In the opening moments of the 9th round, De la Hoya, landed a lighting fast seven punch combination, that brought cheers out of his fans and then, inexplicably at the time, began dancing around the ring, never to attempt an offensive again.
This gave the opportunity that Trinidad needed to mount a rally and sweep the last four rounds. Catching his opponent with more accurate punches than he had during the previous eight rounds. Trinidad didn't hit De la Hoya with a barrage of punches, nor where they concussive punches, but his noticeable sense of urgency and the fact that the only thing that De la Hoya was doing was dancing around the ring, created an impression in the judge's minds. The closing bell rang as Trinidad caught De la Hoya with a right cross to the head.
Oscar looked confident of his victory as he waited for the official judge's score. Trinidad though confident did not appear as confident as his adversary. Although Trinidad had swept rounds 9, 10, 11 and 12 it did not seem enough to get a decision over De la Hoya's huge lead in the beginning of the fight.
Certainty would quickly turn into surprise as Felix Trinidad was announced the winner by majority decision and the new unified Welterweight champion of world.
The decision sparked one of the biggest controversies in boxing history. As I have stated before, the boxing world is equally divided over who was the victor that night.
De la Hoya fans argue that Don King paid off the judges, and that De la Hoya exposed Trinidad as one-dimensional and provided the blue print that Bernard Hopkins and Winky Wright would utilize to upset him in future bouts.
The Trinidad contingency replies that if Oscar hadn't been dancing around the ring Trinidad would have knocked him out, that De la Hoya felt Trinidad's power and was clearly concerned with being knocked out by his very worthy adversary and that it was this that the judges saw and what ultimately prompted them to give the nod to the Puerto Rican legend.
Others ague that it was the ill-advise of De la Hoya's corner that drained this fight of it's drama and that the later rounds is not a reflection of De la Hoya as a fighter, but of the poor advice that he received from his trainers.
In the eyes of their respective fans, their aura of greatness would not be diminished, but enhanced because of their performances. Both fighters would continue their stellar careers with highs and lows.
Trinidad moved up in weight to unify the World Jr. Middleweight championship by defeating David Reid via unanimous decision and knocking out the always dangerous Fernando Vargas. Trinidad moved up in weight again to become the Middleweight champion by knocking out Williams Joppy, before being subsequently knocked out by Bernard Hopkins in an unification title bout. Shortly after, Trinidad announced his retirement only to come back more than two years later and impressively knock out the dangerous Ricardo Mayorga in 8 rounds. Trinidad was upset by Ronald Winky Wright on his next fight after which he announced his retirement for good from the sport of boxing.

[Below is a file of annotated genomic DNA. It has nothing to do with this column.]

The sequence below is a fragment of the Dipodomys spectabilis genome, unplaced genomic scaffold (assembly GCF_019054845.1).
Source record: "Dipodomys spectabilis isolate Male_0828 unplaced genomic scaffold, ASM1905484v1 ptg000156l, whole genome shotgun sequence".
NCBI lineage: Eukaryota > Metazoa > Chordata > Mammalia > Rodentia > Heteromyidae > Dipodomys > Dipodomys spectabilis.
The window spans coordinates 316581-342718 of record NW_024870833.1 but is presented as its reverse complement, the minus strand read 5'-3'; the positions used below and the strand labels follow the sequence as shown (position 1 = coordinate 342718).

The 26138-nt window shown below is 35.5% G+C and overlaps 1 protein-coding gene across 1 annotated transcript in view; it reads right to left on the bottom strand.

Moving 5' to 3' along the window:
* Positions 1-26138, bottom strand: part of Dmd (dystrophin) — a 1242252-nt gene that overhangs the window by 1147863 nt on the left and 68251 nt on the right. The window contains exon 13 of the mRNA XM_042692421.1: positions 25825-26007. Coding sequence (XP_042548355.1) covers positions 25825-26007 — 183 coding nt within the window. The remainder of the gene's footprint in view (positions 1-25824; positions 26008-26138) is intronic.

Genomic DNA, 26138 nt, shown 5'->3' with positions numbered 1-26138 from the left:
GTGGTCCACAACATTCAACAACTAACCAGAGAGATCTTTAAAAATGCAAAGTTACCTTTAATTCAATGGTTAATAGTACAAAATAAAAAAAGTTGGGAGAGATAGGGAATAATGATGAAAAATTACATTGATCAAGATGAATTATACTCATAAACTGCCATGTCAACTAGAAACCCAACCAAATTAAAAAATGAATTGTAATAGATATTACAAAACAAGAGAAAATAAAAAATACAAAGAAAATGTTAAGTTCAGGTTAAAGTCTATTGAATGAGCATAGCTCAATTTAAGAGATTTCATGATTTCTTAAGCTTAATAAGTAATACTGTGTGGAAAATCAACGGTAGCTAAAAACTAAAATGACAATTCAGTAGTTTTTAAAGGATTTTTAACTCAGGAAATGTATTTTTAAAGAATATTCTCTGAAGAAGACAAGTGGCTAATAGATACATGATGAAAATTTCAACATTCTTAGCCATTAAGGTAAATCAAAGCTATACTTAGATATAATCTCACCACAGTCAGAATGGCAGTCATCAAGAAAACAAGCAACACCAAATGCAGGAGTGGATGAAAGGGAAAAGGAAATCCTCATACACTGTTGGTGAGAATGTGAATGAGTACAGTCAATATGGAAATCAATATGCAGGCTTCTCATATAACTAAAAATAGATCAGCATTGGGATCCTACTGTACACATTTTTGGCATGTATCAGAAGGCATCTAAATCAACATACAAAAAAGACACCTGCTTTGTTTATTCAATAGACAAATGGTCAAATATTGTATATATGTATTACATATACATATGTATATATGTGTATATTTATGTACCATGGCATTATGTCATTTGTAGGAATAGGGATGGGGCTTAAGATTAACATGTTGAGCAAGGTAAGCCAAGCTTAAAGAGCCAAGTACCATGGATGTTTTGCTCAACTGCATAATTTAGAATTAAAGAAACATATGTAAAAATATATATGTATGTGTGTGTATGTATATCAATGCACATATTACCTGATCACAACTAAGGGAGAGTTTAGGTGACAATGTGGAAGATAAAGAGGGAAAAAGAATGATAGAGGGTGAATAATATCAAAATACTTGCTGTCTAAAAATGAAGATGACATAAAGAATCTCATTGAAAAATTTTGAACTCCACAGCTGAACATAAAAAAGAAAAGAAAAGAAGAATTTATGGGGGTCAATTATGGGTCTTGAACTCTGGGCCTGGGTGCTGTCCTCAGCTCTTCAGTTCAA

Oscar de la Hoya on his part suffered his second loss to Sugar Shane Mosley, after which he took time off from boxing to pursue his dream of singing. De la Hoya came back to defeat Arturo Gatti and later becoming WBC super Welterweight champion by scoring an easy unanimous decision over Javier Castillejo. He then knocked out his long time nemesis Ferocious Fernando Vargas in a fierce battle to become the unified Junior Middleweight champion of the world. De la Hoya proceeded by knocking out boxing legend, Yori Boy Campas, before suffering another disputed loss to Shane Mosley. He then became the WBO Middleweight champion via a controversial decision over Felix Sturm to become the first boxer is history to win world titles in 6 different weight divisions. De la Hoya then suffered his first ever knock out loss at the hands of Bernard The Executioner Hopkins, but returned almost 2 years later to score a destructive 6 round knockout victory over the Ricardo Mayorga, in order to become the WBC Junior middleweight champion.
An overdue rematch
Perhaps the only fight that could top the hype caused by their 1999 bout besides a fight between De la Hoya and Floyd Mayweather Jr. would be a rematch between De la Hoya and Trinidad.
After their bout there were talks of a rematch, but the negotiations fell through between both fighters because of contractual disagreements between both parties.
To this day, Oscar De la Hoya is still hunted by the way he dropped the biggest fight of his career to his adversary.
The boxing world still hungers for a rematch between these two legends. Both fighters would have a lot more to prove to each other, to the boxing world and to themselves. Maybe the, we the fans may be treated to the epic clash that we expected to see that september night of 1999. Maybe we can look back and feel a sense of pride in having witnessed such a fight. Until then we can only dream and hope.
Only a rematch can put the controversy to rest, the again, maybe it wont.